“What invariably happens,” says longtime concertgoer Michael Albright of Greensburg, “is a chain reaction: Some people decide to stand, and then people behind them have to stand, and pretty soon, everyone is forced to stand and no one can see very well at all, where if everyone just sat, everyone could see.”
That might seem like a perfect solution — until you start feeling, “Wow, the crowd isn’t really into this show.”
The most popular concert venue in Pittsburgh, Stage AE on the North Shore, skirts that issue by going chair-less inside and out. It makes an exception for the ones that draw an older crowd, like the Beach Boys, and the more subdued, folk-based shows such as Lyle Lovett and Feist.
Won’t. Shut. Up.
On his first trip to Stage AE in October 2011, Ray LaMontagne had a rough time rising above the chatter, leading him to curse the talkative members of the crowd and offer them a refund to leave. Generally, people talk more and talk louder when they’re standing, so this summer, the folky singer-songwriter looked out on a polite crowd sitting nicely on their chairs with their hands folded.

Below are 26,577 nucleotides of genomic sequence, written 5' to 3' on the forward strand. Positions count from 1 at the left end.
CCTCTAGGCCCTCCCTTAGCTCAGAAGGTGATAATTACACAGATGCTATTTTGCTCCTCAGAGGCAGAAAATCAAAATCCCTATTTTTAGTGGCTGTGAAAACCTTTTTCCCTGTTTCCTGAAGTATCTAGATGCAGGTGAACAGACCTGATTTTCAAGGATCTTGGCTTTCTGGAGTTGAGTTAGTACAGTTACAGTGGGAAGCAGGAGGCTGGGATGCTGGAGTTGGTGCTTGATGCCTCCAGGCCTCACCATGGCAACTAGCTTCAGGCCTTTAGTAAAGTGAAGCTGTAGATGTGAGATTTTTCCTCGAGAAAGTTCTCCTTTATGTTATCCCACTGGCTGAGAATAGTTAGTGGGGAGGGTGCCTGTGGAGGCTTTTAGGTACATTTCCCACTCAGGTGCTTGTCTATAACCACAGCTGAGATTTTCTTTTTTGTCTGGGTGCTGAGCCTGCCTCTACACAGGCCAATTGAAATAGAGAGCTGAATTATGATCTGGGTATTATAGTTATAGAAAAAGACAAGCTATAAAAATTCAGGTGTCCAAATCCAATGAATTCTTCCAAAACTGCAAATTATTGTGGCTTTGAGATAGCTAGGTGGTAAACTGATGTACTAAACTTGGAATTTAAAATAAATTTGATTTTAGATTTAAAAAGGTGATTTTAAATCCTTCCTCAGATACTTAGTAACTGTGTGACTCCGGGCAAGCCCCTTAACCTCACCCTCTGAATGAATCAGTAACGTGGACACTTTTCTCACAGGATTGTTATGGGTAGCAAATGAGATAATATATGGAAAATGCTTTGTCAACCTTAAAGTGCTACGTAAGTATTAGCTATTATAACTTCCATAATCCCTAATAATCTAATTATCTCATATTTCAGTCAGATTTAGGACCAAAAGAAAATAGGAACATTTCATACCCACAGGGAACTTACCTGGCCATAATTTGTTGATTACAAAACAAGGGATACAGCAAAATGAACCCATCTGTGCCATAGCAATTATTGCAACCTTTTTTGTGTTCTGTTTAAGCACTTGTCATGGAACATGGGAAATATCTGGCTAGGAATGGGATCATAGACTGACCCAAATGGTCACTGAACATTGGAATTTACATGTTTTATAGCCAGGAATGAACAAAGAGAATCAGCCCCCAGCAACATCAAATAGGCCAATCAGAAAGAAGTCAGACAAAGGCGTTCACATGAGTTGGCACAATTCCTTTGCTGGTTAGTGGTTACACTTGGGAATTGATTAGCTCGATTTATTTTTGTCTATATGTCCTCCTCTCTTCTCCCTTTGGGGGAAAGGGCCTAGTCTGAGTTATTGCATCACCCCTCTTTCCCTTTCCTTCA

It wasn’t so smooth at Counting Crows. With the outdoor venue packed last month for the ’90s band, the rock songs went over, but the tender ones were overwhelmed by bar chatter around the periphery.
This is not an issue if you’re seeing Rob Zombie or A Day to Remember or Brand New because it’s CRANKED. It’s also less of an issue for teen shows like .fun or Ed Sheeran because the fans are fully immersed. Same goes for the music-geek events like Sigur Ros or Belle & Sebastian.
Fan interference is more rampant at the nostalgia shows, particularly at the ‘80s-‘90s ones, which are presented more as parties, or at shows where tickets are discounted via Groupon or “papering,” drawing listeners who are there just to post an Instagram pic that they’re there, who know two or three songs and couldn’t care less about the rest.